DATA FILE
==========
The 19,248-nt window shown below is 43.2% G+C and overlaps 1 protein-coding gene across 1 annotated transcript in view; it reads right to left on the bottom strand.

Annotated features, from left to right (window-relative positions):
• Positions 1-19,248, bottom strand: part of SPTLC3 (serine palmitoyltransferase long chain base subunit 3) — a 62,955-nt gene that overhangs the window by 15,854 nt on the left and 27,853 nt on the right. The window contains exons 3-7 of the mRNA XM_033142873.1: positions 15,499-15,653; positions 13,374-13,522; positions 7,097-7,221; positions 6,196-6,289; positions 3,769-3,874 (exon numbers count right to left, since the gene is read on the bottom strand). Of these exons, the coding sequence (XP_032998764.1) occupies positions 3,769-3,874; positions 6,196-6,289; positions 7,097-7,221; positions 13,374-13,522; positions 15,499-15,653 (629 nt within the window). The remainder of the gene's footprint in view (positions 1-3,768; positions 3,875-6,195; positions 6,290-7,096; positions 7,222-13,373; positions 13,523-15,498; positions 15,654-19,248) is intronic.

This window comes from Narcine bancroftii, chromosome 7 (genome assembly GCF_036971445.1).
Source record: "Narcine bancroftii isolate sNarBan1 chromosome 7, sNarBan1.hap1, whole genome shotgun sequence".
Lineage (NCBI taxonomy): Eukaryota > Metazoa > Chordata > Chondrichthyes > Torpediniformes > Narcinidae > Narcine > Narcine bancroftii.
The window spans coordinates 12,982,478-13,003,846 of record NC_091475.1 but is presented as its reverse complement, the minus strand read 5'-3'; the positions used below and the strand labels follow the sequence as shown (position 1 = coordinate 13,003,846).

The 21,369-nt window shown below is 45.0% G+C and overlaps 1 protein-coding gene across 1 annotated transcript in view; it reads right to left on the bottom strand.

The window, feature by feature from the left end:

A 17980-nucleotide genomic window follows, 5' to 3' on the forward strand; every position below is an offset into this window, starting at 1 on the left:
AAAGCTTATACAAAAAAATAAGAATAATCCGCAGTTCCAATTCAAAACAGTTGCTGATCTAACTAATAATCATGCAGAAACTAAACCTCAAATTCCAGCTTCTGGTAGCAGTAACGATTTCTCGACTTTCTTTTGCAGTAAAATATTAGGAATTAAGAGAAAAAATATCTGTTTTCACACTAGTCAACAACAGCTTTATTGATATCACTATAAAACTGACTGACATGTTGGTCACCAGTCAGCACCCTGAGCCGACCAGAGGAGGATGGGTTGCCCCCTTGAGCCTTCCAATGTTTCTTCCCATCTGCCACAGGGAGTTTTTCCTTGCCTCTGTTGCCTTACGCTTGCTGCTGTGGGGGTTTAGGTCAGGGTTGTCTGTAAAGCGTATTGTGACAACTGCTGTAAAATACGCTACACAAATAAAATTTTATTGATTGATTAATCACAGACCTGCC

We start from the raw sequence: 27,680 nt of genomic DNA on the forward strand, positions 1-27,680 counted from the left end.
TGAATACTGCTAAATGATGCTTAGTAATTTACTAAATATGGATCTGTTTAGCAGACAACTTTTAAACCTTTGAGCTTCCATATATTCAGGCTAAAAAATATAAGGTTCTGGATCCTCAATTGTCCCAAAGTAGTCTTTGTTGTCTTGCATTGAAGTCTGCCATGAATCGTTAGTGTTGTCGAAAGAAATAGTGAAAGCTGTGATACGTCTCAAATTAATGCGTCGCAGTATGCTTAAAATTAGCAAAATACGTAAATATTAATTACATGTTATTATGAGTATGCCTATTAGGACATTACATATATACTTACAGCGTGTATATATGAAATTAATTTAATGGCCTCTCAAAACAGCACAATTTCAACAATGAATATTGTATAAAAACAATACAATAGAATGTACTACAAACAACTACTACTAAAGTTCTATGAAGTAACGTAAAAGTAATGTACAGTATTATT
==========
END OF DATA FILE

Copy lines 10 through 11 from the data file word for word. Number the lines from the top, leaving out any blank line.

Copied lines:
A 17980-nucleotide genomic window follows, 5' to 3' on the forward strand; every position below is an offset into this window, starting at 1 on the left:
AAAGCTTATACAAAAAAATAAGAATAATCCGCAGTTCCAATTCAAAACAGTTGCTGATCTAACTAATAATCATGCAGAAACTAAACCTCAAATTCCAGCTTCTGGTAGCAGTAACGATTTCTCGACTTTCTTTTGCAGTAAAATATTAGGAATTAAGAGAAAAAATATCTGTTTTCACACTAGTCAACAACAGCTTTATTGATATCACTATAAAACTGACTGACATGTTGGTCACCAGTCAGCACCCTGAGCCGACCAGAGGAGGATGGGTTGCCCCCTTGAGCCTTCCAATGTTTCTTCCCATCTGCCACAGGGAGTTTTTCCTTGCCTCTGTTGCCTTACGCTTGCTGCTGTGGGGGTTTAGGTCAGGGTTGTCTGTAAAGCGTATTGTGACAACTGCTGTAAAATACGCTACACAAATAAAATTTTATTGATTGATTAATCACAGACCTGCC